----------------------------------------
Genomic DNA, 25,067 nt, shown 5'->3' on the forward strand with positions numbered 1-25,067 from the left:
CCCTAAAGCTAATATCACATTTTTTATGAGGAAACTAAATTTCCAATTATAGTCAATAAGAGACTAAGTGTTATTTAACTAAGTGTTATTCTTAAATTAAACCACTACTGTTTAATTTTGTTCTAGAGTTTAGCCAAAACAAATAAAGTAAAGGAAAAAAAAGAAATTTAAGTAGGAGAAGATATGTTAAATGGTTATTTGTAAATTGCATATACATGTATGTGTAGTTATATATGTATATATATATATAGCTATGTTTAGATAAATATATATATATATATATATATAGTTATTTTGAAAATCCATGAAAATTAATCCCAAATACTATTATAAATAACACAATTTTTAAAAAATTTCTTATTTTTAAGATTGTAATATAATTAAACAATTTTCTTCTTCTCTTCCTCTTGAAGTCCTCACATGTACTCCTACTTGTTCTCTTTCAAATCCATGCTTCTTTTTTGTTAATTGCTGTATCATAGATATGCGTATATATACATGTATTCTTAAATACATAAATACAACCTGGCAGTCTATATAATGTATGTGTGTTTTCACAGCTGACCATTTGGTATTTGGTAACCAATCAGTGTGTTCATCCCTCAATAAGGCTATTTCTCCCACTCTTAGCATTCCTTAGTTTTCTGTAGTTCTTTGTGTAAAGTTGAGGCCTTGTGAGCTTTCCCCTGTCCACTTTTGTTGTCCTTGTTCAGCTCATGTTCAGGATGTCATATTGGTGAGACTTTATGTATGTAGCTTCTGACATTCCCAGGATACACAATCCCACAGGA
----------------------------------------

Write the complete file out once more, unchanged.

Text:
Genomic DNA, 25,067 nt, shown 5'->3' on the forward strand with positions numbered 1-25,067 from the left:
CCCTAAAGCTAATATCACATTTTTTATGAGGAAACTAAATTTCCAATTATAGTCAATAAGAGACTAAGTGTTATTTAACTAAGTGTTATTCTTAAATTAAACCACTACTGTTTAATTTTGTTCTAGAGTTTAGCCAAAACAAATAAAGTAAAGGAAAAAAAAGAAATTTAAGTAGGAGAAGATATGTTAAATGGTTATTTGTAAATTGCATATACATGTATGTGTAGTTATATATGTATATATATATATAGCTATGTTTAGATAAATATATATATATATATATATATAGTTATTTTGAAAATCCATGAAAATTAATCCCAAATACTATTATAAATAACACAATTTTTAAAAAATTTCTTATTTTTAAGATTGTAATATAATTAAACAATTTTCTTCTTCTCTTCCTCTTGAAGTCCTCACATGTACTCCTACTTGTTCTCTTTCAAATCCATGCTTCTTTTTTGTTAATTGCTGTATCATAGATATGCGTATATATACATGTATTCTTAAATACATAAATACAACCTGGCAGTCTATATAATGTATGTGTGTTTTCACAGCTGACCATTTGGTATTTGGTAACCAATCAGTGTGTTCATCCCTCAATAAGGCTATTTCTCCCACTCTTAGCATTCCTTAGTTTTCTGTAGTTCTTTGTGTAAAGTTGAGGCCTTGTGAGCTTTCCCCTGTCCACTTTTGTTGTCCTTGTTCAGCTCATGTTCAGGATGTCATATTGGTGAGACTTTATGTATGTAGCTTCTGACATTCCCAGGATACACAATCCCACAGGA